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It all sounds good now

Wallace voices much optimism about role

Ray Allen, adjusting his uniform for a photo, holds a paper ID in his mouth. Ray Allen, adjusting his uniform for a photo, holds a paper ID in his mouth. (Jim Davis/Globe Staff)
By Frank Dell’Apa
Globe Staff / September 29, 2009

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WALTHAM - A year ago, the Celtics were fielding questions about replacing departed players such as James Posey. At yesterday’s media day, the answers to the Celtics’ questions - and to their prayers - were standing on the practice facility court in person.

Newcomers Marquis Daniels, Rasheed Wallace, and Shelden Williams add veteran depth and versatility to the roster. And Wallace provides not just another major player but also another voice - a loud one. His ability to communicate will raise not only the team’s level of defending, but also the volume, according to coach Doc Rivers.

“He is going to stretch the floor for us,’’ Rivers said of Wallace. “He’s going to give us another post player. Defensively, he’s going to be huge for us, with his size and with his verbal [ability]. I think he’s one of the best talkers in the NBA. Verbally, when you put him and Kevin [Garnett] on the floor at the same time, and Perk [Kendrick Perkins], I think we have a chance to be the loudest team, in a positive way, defensively, in the game.’’

But even at a conversational volume, Wallace’s communication skills should allow him to charm the very fans who cheered against him when he played against the Celtics.

“It’s fun, it’s cool,’’ Wallace said of his reception in Boston. “Everyone has treated me with open arms. At the gas station, supermarket, restaurants. Walking down the street - ‘Hey, welcome to Bawston, welcome to Bawston.’ It’s been cool.

“A lot of people were saying things before I got here, but now it’s going to be good, to hear them on the other side - ‘Good shot,’ or, ‘Way to make the pass.’ It’s going to be fine. It doesn’t matter to me, [except] what five people think about me - that’s inside my house. If a person doesn’t like me or doesn’t like my game, that’s how they feel; you can’t be upset about that.’’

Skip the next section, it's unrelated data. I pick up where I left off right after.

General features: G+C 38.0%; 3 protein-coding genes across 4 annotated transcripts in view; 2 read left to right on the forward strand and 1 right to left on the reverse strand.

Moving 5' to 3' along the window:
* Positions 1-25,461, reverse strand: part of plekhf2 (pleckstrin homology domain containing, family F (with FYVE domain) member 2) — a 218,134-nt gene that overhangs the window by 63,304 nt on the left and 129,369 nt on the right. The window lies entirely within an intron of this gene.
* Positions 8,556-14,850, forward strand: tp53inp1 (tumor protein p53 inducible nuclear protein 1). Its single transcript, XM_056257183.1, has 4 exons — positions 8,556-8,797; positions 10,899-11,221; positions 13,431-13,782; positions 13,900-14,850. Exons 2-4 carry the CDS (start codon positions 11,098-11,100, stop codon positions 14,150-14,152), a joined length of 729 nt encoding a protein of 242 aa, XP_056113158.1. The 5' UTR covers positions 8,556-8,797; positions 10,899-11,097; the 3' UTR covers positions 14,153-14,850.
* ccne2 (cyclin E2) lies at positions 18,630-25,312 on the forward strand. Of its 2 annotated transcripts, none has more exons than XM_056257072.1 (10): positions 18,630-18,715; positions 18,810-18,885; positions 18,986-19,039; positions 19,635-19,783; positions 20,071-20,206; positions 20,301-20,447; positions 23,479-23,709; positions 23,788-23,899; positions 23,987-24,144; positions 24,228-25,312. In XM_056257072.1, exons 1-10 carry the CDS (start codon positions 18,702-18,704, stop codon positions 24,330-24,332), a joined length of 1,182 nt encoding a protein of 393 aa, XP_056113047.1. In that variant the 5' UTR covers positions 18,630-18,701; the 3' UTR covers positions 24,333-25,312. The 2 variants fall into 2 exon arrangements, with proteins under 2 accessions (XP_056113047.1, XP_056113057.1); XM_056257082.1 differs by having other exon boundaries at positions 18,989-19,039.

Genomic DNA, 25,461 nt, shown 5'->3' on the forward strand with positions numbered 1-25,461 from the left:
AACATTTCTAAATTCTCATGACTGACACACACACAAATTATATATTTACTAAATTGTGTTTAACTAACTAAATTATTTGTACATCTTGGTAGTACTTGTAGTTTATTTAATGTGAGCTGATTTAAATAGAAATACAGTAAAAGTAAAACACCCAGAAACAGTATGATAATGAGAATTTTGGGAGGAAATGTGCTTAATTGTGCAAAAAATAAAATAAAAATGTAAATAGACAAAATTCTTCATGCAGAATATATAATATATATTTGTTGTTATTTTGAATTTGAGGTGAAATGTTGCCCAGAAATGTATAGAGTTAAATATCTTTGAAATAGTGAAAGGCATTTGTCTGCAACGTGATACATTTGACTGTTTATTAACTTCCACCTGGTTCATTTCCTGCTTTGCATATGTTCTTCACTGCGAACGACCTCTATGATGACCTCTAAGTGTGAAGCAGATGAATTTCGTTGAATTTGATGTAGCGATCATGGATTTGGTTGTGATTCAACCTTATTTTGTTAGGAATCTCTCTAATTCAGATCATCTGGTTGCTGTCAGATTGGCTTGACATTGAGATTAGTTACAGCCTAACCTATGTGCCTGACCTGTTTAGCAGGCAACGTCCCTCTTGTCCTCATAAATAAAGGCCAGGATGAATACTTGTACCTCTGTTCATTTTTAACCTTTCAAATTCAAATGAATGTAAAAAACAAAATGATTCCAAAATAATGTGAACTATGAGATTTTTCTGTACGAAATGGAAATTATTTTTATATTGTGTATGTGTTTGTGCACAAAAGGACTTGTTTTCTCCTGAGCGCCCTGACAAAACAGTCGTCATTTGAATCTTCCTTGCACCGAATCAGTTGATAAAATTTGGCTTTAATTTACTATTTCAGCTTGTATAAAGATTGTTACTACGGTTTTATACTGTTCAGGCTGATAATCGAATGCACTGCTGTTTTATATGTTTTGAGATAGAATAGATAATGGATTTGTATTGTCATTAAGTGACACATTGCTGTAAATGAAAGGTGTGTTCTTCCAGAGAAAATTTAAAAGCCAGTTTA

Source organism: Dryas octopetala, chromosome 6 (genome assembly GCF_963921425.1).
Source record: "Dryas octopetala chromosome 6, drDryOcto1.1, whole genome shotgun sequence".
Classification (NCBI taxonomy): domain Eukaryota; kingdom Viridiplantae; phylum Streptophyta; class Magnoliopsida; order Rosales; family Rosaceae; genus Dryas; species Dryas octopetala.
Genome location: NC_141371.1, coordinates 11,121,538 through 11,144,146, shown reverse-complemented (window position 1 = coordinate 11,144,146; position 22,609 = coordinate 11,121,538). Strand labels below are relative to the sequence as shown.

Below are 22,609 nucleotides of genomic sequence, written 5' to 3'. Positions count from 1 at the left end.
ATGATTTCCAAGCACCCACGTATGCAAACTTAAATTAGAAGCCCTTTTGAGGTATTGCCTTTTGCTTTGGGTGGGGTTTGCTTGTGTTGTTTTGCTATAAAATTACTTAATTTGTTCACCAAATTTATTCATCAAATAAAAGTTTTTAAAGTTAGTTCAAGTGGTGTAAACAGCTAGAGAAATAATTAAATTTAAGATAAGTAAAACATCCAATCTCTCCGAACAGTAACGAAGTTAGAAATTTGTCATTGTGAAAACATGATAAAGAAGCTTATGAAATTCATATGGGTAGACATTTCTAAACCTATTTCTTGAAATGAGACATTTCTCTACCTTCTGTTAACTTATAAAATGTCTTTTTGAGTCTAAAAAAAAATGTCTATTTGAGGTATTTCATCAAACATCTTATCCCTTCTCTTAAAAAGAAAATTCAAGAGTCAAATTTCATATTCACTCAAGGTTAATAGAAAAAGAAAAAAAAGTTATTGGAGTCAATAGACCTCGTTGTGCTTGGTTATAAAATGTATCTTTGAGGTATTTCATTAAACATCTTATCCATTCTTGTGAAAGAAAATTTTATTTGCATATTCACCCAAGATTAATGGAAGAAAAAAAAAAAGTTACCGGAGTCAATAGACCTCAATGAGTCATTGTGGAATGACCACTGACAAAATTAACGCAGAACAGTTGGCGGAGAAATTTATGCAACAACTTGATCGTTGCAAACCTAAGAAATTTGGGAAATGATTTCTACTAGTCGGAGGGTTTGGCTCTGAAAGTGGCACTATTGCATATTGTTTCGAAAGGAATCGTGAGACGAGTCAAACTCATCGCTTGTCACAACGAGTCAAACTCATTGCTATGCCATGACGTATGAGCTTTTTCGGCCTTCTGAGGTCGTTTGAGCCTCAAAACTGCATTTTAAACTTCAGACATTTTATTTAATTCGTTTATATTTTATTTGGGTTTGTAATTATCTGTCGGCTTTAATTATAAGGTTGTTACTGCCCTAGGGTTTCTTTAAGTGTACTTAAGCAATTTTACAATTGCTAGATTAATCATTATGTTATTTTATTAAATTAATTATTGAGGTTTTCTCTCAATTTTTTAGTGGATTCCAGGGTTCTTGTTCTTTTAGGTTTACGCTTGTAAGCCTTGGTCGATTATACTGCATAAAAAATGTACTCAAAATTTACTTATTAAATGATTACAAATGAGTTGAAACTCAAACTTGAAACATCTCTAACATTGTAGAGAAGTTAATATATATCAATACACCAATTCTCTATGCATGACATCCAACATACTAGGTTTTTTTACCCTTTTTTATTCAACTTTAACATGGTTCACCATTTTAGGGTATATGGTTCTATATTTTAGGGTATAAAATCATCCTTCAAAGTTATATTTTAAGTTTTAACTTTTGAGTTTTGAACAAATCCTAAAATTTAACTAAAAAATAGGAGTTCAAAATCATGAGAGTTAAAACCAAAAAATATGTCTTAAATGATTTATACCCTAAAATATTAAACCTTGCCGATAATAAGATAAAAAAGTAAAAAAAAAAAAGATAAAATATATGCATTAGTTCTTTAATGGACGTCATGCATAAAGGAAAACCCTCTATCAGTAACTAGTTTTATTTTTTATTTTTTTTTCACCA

Garnett and Wallace raised each other’s games as opponents, and expect to do so as teammates. They certainly will raise the decibel level.

“That’s where it’s at - defense,’’ Wallace said. “You’ve got to talk on defense. Playing against those guys [the Celtics], we heard that. When I was at Detroit, we tried to call a play out and we heard those guys say, ‘It’s going to be this play, watch out for that guy in the corner, watch out for the back pick.’ So now that we’re all together, I don’t know who’s louder in the NBA.’’

The Garnett-Wallace relationship goes back to the 1995-96 season, their first in the NBA. But there were questions about how Perkins and Wallace would interact.

“Perk’s not what I thought he would be,’’ Wallace said. “Perk’s a good cat, a good young guy, laid back, he’s out here working hard, out back lifting. That’s the kind of thing I like to see in a young player.

“I wasn’t sure, I’m not going to say [how] I thought he was or nothing like that, because I can’t judge him like that. I know, for me, when I’m on the court I’m totally different than when I’m off the court. When I’m on the court, I’m hustling, fussing, and cussing, this and that. And, when I’m off the court, look, I’m just an everyday dad, going to market.

“I didn’t know what to expect from Perk. But hanging out with him, and the locker room talk, Perk’s cool.’’

Said Perkins, “I like playing with Rasheed. Great passer. Obviously we know he can shoot. He’s got great post moves. Great defender. But really, I just wanted to see how he was outside of basketball, and he’s a great guy in the locker room, [his] personality is great and everything. He’s a great guy.’’

Rivers has to devise a scheme that will involve Wallace.

“We’re athletic enough, long enough, we’ll be able to switch,’’ Wallace said. “I might be on the ‘3’ man, Perk might be on the ‘3’ man. I didn’t know what to expect from Perk. I didn’t know a lot of these guys. It’s different from when you are playing with guys and playing against them, on and off the court.

“We’re going to be put in different situations. I can always say I think we’re going to jell real quick, we’re going to jell real fine, but I’d be lying to you all. When those different situations come up, when it’s a close game, we could be down 1 and we need to get the ball, what type of guys we got here? Or, we could be up 15 with five minutes left and, all right, are we going to shut the door or let them come back? So, it depends on the situations when they come along, and I think we can handle it pretty good because there is a high basketball IQ on this team.

“I think this was the same position I had when I went to Detroit; those guys were hyped when I got there. It’s a love-love relationship. I know what kind of players they are, what type of coaches we have, so it’s going to be good, it’s going to be a fun, long ride. We haven’t gone out there and actually played 48 minutes yet. But, talent-wise, it’s one of the best teams I’ve seen.’’

Frank Dell’Apa can be reached at f_dellapa@globe.com.

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